Friday, February 26, 2010

The Kill Zone: Reactions (Part 2 of 4)

This second post will deal primarily with some of the oddities that occurred that afternoon but were never fully explained or examined by the Warren Commission or the House Select Committee on Assassinations.

More witnesses claim to hear more than three shots.
  • A.J. Millican, who was standing on the north side of Elm reported that he heard eight shots: three from the depository, two more from between the underpass and the depository (in other words, the fenced area of the knoll), and then finally three more shots from the same direction, but further back. A co-worker of Millican's claimed he heard at least five shots. Jesse Price, who was watching the parade from the Union Terminal Annex on the corner of Houston and Main, said that "there was a volley of shots, I think five and then much later...another one."
More after the jump...


There were two very suspicious men along Elm Street between the depository and the underpass; the "umbrella man" and the "dark-complected man."

  •  The existence and the actions of the umbrella man and the dark-complected man are facts, to the extent that we know the umbrella was closed before and after the motorcade passed their positions. As seen in the Zapruder frame above, the umbrella is open, and other videos that day show him pumping it twice into the air. The man to his right can be seen pumping his fist into the air at the same time. There are two main theories concerning what these men were doing. The first is that the umbrella was actually a weapon, containing a tranquilizing dart that fired when opened (See photo titled "Umbrella Weapon" in the links box).  Testimony by CIA officials confirm this type of weapon was in existence in 1963. It could also explain Kennedy's relative lack of movement during the assassination. The second, and more widely accepted theory, is that both of these men were providing visual signals to the gunmen. This would mean, contrary to the findings of the Warren Commission, that President Kennedy was "killed by a crossfire coordinated by radiomen."What is even stranger is that after the assassination, the two men just sat down on the curb, as show in the top photo. Louis Steven Witt claimed to be the umbrella man in 1978, however the statements he gave in regards to his actions and positioning were found to be vague and inaccurate. 
Next in the list of intriguing characters is the woman identified as the "Babushka Lady," seen in Zapruder frame 288 standing behind Charles Brehm and his son.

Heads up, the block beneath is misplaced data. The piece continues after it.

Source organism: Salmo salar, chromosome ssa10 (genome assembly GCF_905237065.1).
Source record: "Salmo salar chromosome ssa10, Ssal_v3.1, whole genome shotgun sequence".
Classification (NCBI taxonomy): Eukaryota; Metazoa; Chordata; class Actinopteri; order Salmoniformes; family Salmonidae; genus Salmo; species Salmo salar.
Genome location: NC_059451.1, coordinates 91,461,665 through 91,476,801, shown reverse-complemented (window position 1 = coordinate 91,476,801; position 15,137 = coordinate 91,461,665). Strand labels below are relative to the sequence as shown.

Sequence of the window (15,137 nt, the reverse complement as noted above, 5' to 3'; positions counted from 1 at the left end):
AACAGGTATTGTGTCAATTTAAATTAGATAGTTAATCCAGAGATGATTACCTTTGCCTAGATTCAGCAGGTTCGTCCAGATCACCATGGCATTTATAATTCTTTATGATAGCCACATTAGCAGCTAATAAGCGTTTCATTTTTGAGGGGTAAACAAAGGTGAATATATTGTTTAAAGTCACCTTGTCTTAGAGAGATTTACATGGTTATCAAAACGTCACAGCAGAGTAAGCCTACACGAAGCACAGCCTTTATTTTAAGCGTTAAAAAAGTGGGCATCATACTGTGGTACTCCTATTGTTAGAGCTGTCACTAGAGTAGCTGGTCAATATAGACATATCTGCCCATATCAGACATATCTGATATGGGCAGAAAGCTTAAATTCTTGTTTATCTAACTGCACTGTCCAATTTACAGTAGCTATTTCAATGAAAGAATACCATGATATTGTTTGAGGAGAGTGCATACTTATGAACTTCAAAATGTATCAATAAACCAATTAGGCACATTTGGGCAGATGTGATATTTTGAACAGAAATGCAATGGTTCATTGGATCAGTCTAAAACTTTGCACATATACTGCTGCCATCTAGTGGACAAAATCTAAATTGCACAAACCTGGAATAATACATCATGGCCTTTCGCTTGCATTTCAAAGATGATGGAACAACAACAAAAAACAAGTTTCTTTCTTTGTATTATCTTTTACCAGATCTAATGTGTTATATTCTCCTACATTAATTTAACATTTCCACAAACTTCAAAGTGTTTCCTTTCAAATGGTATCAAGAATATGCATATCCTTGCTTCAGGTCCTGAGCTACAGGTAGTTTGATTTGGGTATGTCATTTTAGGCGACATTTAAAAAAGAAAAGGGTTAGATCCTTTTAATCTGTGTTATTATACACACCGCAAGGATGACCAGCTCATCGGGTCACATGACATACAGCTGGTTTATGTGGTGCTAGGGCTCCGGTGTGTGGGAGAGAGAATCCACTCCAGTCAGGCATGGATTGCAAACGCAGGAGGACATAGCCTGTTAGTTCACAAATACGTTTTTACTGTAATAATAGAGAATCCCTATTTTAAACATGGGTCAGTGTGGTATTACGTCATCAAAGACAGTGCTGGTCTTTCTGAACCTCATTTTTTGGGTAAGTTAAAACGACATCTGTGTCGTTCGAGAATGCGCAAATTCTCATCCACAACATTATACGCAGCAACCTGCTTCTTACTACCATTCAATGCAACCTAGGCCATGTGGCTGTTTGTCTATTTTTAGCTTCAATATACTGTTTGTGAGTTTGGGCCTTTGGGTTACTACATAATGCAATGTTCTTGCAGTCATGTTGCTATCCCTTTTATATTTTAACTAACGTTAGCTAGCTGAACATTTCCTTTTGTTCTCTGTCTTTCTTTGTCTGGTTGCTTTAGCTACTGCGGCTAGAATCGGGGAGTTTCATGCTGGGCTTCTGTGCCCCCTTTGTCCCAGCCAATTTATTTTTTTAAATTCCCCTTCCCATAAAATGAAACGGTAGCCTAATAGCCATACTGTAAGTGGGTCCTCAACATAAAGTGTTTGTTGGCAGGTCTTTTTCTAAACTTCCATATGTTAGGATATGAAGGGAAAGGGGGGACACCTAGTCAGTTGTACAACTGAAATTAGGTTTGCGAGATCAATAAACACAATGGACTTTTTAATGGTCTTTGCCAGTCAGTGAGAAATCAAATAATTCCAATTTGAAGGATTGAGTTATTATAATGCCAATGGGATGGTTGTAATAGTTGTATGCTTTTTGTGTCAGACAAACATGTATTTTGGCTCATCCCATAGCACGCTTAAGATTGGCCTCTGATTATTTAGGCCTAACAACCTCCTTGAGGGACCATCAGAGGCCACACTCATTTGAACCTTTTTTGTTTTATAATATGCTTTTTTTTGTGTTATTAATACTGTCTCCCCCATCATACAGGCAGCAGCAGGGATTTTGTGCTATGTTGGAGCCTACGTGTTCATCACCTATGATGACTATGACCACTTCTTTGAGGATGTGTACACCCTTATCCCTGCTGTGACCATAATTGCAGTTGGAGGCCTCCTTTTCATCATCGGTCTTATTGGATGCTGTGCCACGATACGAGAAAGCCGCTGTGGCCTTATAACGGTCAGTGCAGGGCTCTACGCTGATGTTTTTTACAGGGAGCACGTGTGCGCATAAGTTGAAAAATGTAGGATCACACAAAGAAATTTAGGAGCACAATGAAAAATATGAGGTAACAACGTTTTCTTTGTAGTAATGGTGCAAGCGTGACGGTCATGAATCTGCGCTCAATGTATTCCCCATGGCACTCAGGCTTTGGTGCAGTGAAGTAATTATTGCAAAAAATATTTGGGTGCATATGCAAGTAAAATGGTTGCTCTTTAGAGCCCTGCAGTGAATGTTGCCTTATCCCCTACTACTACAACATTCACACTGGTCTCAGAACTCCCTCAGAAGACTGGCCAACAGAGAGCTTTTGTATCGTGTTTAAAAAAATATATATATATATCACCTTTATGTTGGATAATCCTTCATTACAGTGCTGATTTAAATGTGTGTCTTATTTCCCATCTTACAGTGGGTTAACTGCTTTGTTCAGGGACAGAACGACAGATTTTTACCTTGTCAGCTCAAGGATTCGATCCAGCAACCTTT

• She was later indetified as Beverly Oliver. But what is most interesting about her is that she knew Jack Ruby. In fact, not long before, Ruby had introduced Ms. Oliver to a "Lee Oswald of the CIA." 
A few frames later in Z300, you can see Jean Hill (red coat) and Mary Moorman standing about two feet back from the curb as Kennedy's limo passes by.
  • I have posted the photo Mary Moorman took just before the fatal headshot in the links section. Frame Z300 shows both of them standing on the grass, however Jean Hill claimed that in order to get the President to look her way, she jumped into the street and yelled "Hey Mr. President, look this way. We want to take your picture." Yet they are never shown to do so in the Zapruder Film. 
  • Jean Hill also claimed to have seen a man fire a rifle from across the street, behind the picket fence on the grassy knoll. She also said she heard "four to six shots." 
The last discrepancy that I made of note of can be seen in the James Altgens photo (also posted in the links section).
  • The Altgens photo was taken moments after the first shot hit President Kennedy. You will notice the two Secret Service men on the passenger side of the follow-up car turn and look back at the depository. The agents on the driver side, as well as the two motorcycle officers, appear to look to the front right side of the limo [towards the grassy knoll]. 
  • There is a clear shot of the doorway to the depository. You can see a man standing on the far left side with a dark shirt worn open with a white t-shirt underneath. This man bares a striking resemblance to Lee Harvey Oswald. The Warren Commission identified this man, based on testimony of other depository workers, as Billy Lovelady. There are some inconsistencies in this finding. Lovelady claims to have been sitting on the steps, yet the man in the picture is clearly standing. Also, Lovelady recalls that his shirt was buttoned at the neck, yet as you can see in the picture, the shirt of the man in the photo is clearly open at the top. 
In Part 3, I will discuss the many possible locations of Lee Harvey Oswald in the depository before, during, and after the assassination.

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